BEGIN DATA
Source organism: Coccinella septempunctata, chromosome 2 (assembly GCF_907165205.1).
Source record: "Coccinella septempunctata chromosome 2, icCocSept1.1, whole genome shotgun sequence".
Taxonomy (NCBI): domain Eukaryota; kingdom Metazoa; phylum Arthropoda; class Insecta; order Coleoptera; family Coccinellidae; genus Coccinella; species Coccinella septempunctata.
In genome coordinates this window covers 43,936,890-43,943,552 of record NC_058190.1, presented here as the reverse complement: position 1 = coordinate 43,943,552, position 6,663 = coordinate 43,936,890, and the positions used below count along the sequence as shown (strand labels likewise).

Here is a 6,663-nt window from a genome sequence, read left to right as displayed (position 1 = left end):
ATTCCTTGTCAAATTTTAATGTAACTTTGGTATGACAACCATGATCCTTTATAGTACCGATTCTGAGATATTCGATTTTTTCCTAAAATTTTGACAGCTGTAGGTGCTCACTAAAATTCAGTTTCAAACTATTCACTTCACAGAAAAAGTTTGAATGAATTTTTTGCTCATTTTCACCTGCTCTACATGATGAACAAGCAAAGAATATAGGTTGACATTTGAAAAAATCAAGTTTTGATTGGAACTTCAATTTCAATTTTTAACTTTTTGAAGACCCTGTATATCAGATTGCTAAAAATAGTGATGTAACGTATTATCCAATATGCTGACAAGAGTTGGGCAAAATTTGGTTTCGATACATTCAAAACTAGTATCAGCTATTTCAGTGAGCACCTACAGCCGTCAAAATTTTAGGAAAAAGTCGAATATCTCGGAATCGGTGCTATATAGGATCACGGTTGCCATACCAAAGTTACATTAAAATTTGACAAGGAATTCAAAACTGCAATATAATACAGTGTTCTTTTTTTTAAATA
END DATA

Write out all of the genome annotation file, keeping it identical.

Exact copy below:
Source organism: Coccinella septempunctata, chromosome 2 (assembly GCF_907165205.1).
Source record: "Coccinella septempunctata chromosome 2, icCocSept1.1, whole genome shotgun sequence".
Taxonomy (NCBI): domain Eukaryota; kingdom Metazoa; phylum Arthropoda; class Insecta; order Coleoptera; family Coccinellidae; genus Coccinella; species Coccinella septempunctata.
In genome coordinates this window covers 43,936,890-43,943,552 of record NC_058190.1, presented here as the reverse complement: position 1 = coordinate 43,943,552, position 6,663 = coordinate 43,936,890, and the positions used below count along the sequence as shown (strand labels likewise).

Here is a 6,663-nt window from a genome sequence, read left to right as displayed (position 1 = left end):
ATTCCTTGTCAAATTTTAATGTAACTTTGGTATGACAACCATGATCCTTTATAGTACCGATTCTGAGATATTCGATTTTTTCCTAAAATTTTGACAGCTGTAGGTGCTCACTAAAATTCAGTTTCAAACTATTCACTTCACAGAAAAAGTTTGAATGAATTTTTTGCTCATTTTCACCTGCTCTACATGATGAACAAGCAAAGAATATAGGTTGACATTTGAAAAAATCAAGTTTTGATTGGAACTTCAATTTCAATTTTTAACTTTTTGAAGACCCTGTATATCAGATTGCTAAAAATAGTGATGTAACGTATTATCCAATATGCTGACAAGAGTTGGGCAAAATTTGGTTTCGATACATTCAAAACTAGTATCAGCTATTTCAGTGAGCACCTACAGCCGTCAAAATTTTAGGAAAAAGTCGAATATCTCGGAATCGGTGCTATATAGGATCACGGTTGCCATACCAAAGTTACATTAAAATTTGACAAGGAATTCAAAACTGCAATATAATACAGTGTTCTTTTTTTTAAATA